Alfred Lothar Wegener was a German polar researcher, geophysicist and meteorologist.During his lifetime he was primarily known for his achievements in meteorology and as a pioneer of polar research, but today he is most remembered as the originator of continental drift hypothesis by suggesting in 1912 that the continents are slowly drifting around the Earth . His hypothesis was controversial and widely rejected by mainstream geology until the 1950s, when numerous discoveries such as palaeomagnetism provided strong support for continental drift, and thereby a substantial basis for today's mode
1769 - 1859 (90 years)
Friedrich Wilhelm Heinrich Alexander von Humboldt was a German polymath, geographer, naturalist, explorer, and proponent of Romantic philosophy and science. He was the younger brother of the Prussian minister, philosopher, and linguist Wilhelm von Humboldt . Humboldt's quantitative work on botanical geography laid the foundation for the field of biogeography. Humboldt's advocacy of long-term systematic geophysical measurement laid the foundation for modern geomagnetic and meteorological monitoring.
1850 - 1934 (84 years)
William Morris Davis was an American geographer, geologist, geomorphologist, and meteorologist, often called the "father of American geography".He was born into a prominent Quaker family in Philadelphia, Pennsylvania, son of Edward M. Davis and Maria Mott Davis . Davis studied geology and geography at Harvard's Lawrence Scientific School and then joined the Harvard sponsored geographic exploration party to the Colorado territory, led by the inaugural Sturgis-Hooper professor of geology, Josiah Dwight Whitney. Wild stories had circulated since soon after the Louisiana Purchase about Rocky Moun
1918 - 2002 (84 years)
Arthur Newell Strahler was a geoscience professor at Columbia University who in 1952 developed the Strahler Stream Order system for classifying streams according to the power of their tributaries.Strahler was largely responsible for the shift from qualitative to quantitative geomorphology during the mid 20th century.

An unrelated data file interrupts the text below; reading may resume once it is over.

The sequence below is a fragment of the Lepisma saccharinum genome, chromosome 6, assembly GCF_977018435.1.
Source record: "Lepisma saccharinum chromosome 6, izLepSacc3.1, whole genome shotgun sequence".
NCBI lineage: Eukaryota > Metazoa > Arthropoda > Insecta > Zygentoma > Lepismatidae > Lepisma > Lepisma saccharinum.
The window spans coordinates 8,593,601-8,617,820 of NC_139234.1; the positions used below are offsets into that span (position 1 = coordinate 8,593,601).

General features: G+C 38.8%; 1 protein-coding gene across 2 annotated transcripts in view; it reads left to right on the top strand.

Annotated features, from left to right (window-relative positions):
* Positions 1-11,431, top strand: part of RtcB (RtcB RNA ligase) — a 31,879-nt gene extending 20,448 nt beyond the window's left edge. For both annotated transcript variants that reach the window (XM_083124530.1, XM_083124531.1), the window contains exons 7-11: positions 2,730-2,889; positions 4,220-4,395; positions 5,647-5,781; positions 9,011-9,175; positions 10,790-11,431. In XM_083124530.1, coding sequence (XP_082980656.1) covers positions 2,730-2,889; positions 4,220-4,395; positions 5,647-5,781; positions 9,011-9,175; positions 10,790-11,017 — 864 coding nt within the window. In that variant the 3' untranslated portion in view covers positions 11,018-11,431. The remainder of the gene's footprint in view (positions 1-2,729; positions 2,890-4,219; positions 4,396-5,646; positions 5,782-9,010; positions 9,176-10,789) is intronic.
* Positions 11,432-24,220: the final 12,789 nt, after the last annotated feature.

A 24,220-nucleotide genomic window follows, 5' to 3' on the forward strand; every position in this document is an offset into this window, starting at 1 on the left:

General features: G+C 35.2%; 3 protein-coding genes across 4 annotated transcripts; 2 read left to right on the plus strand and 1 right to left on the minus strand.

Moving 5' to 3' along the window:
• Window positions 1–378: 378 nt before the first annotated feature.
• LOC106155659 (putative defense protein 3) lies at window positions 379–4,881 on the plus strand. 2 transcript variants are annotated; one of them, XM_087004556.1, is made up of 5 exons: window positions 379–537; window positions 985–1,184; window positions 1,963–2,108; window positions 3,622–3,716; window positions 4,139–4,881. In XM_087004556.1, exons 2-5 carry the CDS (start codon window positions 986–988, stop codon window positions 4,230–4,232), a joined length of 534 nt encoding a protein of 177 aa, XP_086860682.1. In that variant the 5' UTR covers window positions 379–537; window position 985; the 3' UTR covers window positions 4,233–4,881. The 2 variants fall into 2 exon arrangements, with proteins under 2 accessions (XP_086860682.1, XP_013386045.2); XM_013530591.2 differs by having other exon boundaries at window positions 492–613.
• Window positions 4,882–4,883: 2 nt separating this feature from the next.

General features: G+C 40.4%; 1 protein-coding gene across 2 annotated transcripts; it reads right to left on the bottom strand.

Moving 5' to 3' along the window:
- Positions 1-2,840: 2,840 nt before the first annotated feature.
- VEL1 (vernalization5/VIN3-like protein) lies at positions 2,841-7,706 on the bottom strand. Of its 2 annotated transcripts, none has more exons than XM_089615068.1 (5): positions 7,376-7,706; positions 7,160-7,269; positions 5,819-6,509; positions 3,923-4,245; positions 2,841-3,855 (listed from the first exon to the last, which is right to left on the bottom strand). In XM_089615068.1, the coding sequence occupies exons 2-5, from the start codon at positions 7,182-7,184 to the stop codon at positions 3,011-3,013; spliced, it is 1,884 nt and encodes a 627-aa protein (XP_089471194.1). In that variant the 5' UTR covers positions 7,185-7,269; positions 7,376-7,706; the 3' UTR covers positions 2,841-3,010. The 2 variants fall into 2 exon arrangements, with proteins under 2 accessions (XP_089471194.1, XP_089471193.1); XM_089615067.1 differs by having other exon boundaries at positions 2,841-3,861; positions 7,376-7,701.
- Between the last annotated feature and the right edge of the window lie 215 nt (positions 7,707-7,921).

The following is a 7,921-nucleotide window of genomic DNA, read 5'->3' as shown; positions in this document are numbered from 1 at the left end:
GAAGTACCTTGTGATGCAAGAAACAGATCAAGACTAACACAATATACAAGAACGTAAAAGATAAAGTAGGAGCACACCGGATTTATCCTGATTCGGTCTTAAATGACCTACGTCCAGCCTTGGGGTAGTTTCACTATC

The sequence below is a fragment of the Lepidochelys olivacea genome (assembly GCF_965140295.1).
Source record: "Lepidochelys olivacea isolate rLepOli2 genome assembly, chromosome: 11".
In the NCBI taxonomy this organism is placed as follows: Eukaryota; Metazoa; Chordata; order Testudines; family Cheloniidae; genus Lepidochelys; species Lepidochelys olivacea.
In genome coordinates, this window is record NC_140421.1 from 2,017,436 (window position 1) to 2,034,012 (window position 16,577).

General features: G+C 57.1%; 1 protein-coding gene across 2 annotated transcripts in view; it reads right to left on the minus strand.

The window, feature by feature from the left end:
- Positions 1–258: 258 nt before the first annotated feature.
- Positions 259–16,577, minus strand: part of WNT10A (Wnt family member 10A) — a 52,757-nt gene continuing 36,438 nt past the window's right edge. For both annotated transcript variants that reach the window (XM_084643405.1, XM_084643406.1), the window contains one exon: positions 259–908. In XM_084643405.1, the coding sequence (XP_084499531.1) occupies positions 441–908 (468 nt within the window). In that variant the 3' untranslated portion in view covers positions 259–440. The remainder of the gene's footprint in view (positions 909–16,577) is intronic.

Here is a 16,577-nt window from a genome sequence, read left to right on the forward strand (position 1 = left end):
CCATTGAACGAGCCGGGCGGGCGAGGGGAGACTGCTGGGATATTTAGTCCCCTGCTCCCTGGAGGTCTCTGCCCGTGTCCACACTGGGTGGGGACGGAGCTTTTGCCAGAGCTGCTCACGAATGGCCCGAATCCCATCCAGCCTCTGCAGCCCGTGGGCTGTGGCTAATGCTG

1906 - 1969 (63 years)
Harry Hammond Hess was an American geologist and a United States Navy officer in World War II who is considered one of the "founding fathers" of the unifying theory of plate tectonics. He is best known for his theories on sea floor spreading, specifically work on relationships between island arcs, seafloor gravity anomalies, and serpentinized peridotite, suggesting that the convection of the Earth's mantle was the driving force behind this process.
1846 - 1903 (57 years)
Vasily Vasilyevich Dokuchaev was a Russian geologist and geographer who is credited with laying the foundations of soil science.Overview Vasily Vasil'evich Dokuchaev is commonly regarded as the father of soil science, the study of soils in its natural setting. He developed soil science in Russia, and was, perhaps the first person to make wide geographical investigations of different soil types. His great contribution to science was, figuratively, to "put soils on the map".
1811 - 1863 (52 years)
Auguste Bravais was a French physicist known for his work in crystallography, the conception of Bravais lattices, and the formulation of Bravais law. Bravais also studied magnetism, the northern lights, meteorology, geobotany, phyllotaxis, astronomy, statistics and hydrography.